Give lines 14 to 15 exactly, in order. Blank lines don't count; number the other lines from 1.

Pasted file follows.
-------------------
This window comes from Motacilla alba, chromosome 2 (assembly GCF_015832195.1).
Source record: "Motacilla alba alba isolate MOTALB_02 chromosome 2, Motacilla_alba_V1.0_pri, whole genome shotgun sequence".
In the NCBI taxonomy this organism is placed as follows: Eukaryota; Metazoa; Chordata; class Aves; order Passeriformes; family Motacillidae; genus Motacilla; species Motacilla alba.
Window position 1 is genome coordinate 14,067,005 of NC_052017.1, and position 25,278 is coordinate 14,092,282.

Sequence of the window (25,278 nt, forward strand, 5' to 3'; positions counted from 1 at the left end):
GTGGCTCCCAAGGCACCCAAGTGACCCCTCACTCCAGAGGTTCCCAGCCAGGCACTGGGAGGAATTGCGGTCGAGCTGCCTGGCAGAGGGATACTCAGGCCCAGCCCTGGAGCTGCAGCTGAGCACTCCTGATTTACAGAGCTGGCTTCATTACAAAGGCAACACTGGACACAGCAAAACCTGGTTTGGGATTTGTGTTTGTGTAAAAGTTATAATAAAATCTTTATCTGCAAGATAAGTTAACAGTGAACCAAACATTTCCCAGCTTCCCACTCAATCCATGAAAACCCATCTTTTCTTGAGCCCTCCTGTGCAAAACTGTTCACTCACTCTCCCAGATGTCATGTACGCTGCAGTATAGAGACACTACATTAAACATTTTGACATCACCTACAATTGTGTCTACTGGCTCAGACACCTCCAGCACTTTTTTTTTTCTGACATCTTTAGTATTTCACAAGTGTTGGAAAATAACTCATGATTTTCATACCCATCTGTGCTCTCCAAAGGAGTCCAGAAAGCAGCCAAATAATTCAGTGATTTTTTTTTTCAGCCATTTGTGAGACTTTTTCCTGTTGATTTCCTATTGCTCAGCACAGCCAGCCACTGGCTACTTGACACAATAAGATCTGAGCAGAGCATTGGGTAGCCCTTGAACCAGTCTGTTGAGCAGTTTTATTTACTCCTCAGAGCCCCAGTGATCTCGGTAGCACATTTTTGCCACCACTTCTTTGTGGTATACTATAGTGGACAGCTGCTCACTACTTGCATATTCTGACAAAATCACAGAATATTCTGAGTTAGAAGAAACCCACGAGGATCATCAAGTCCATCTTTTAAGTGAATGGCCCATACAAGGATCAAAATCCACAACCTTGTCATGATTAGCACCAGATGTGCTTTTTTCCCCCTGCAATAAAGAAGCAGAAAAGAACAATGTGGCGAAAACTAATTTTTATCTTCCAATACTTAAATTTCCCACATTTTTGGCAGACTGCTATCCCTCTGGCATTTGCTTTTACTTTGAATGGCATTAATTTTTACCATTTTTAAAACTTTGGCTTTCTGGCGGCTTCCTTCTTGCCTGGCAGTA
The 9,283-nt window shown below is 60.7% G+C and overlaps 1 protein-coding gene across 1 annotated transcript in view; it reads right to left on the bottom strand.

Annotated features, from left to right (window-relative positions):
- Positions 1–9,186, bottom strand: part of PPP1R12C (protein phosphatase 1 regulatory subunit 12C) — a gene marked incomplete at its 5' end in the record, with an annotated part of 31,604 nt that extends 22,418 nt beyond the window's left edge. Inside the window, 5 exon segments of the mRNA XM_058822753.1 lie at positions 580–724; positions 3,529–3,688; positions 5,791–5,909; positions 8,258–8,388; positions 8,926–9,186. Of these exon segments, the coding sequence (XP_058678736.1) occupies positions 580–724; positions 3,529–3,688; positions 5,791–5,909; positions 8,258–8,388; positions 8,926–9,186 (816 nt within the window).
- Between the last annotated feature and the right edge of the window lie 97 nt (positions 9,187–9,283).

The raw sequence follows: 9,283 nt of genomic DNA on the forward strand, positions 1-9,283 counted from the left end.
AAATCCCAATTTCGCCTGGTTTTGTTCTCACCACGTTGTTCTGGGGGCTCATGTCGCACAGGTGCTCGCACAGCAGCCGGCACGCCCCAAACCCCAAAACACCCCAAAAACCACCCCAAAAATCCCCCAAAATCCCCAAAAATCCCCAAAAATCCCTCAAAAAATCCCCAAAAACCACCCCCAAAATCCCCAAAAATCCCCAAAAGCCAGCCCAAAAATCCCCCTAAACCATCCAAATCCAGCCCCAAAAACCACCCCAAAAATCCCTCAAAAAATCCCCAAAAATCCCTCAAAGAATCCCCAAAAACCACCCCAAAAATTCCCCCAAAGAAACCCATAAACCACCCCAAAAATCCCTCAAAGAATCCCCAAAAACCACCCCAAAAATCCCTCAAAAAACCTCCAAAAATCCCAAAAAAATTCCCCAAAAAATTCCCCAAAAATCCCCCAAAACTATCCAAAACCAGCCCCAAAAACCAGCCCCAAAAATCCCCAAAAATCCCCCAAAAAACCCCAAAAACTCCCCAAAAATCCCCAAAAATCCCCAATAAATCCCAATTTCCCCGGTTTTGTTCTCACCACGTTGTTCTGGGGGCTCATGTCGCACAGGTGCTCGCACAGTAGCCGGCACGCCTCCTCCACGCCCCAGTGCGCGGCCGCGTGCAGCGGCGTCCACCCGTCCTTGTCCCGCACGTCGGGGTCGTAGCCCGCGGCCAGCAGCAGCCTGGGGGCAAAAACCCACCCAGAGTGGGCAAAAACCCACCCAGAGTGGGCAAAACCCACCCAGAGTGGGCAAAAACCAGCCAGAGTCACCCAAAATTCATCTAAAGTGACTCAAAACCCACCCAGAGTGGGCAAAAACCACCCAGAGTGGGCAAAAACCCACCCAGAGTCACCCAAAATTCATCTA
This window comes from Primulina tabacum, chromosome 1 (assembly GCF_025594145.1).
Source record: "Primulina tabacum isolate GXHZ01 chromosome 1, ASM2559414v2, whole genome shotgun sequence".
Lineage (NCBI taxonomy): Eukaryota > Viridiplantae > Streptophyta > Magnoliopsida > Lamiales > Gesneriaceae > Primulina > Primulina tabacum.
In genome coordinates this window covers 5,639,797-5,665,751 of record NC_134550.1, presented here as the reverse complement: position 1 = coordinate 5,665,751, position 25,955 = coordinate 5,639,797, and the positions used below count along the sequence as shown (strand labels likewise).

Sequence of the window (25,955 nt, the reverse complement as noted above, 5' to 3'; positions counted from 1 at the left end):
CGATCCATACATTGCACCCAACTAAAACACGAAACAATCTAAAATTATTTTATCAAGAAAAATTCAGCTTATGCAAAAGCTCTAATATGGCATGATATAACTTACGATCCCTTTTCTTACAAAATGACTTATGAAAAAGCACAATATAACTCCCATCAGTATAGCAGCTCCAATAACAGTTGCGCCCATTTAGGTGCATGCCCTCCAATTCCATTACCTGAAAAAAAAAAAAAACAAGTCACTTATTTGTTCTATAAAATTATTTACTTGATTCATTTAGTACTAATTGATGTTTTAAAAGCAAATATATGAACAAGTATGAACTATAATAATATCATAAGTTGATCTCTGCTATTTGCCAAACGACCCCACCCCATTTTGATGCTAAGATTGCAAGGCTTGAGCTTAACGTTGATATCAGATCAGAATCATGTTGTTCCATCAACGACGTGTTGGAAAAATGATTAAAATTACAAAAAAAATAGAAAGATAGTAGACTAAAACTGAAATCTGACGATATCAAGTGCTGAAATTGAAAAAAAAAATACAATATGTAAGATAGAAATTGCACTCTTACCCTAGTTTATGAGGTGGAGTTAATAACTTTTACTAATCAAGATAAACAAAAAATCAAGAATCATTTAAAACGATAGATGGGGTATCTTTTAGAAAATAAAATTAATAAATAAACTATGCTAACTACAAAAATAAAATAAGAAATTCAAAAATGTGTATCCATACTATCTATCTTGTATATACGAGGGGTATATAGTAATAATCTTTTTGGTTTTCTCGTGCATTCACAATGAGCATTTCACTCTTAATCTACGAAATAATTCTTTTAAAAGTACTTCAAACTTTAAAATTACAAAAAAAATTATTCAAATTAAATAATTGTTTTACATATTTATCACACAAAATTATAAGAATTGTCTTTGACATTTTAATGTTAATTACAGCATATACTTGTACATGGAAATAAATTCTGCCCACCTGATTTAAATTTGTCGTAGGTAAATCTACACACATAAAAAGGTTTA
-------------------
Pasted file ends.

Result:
Source record: "Primulina tabacum isolate GXHZ01 chromosome 1, ASM2559414v2, whole genome shotgun sequence".
Lineage (NCBI taxonomy): Eukaryota > Viridiplantae > Streptophyta > Magnoliopsida > Lamiales > Gesneriaceae > Primulina > Primulina tabacum.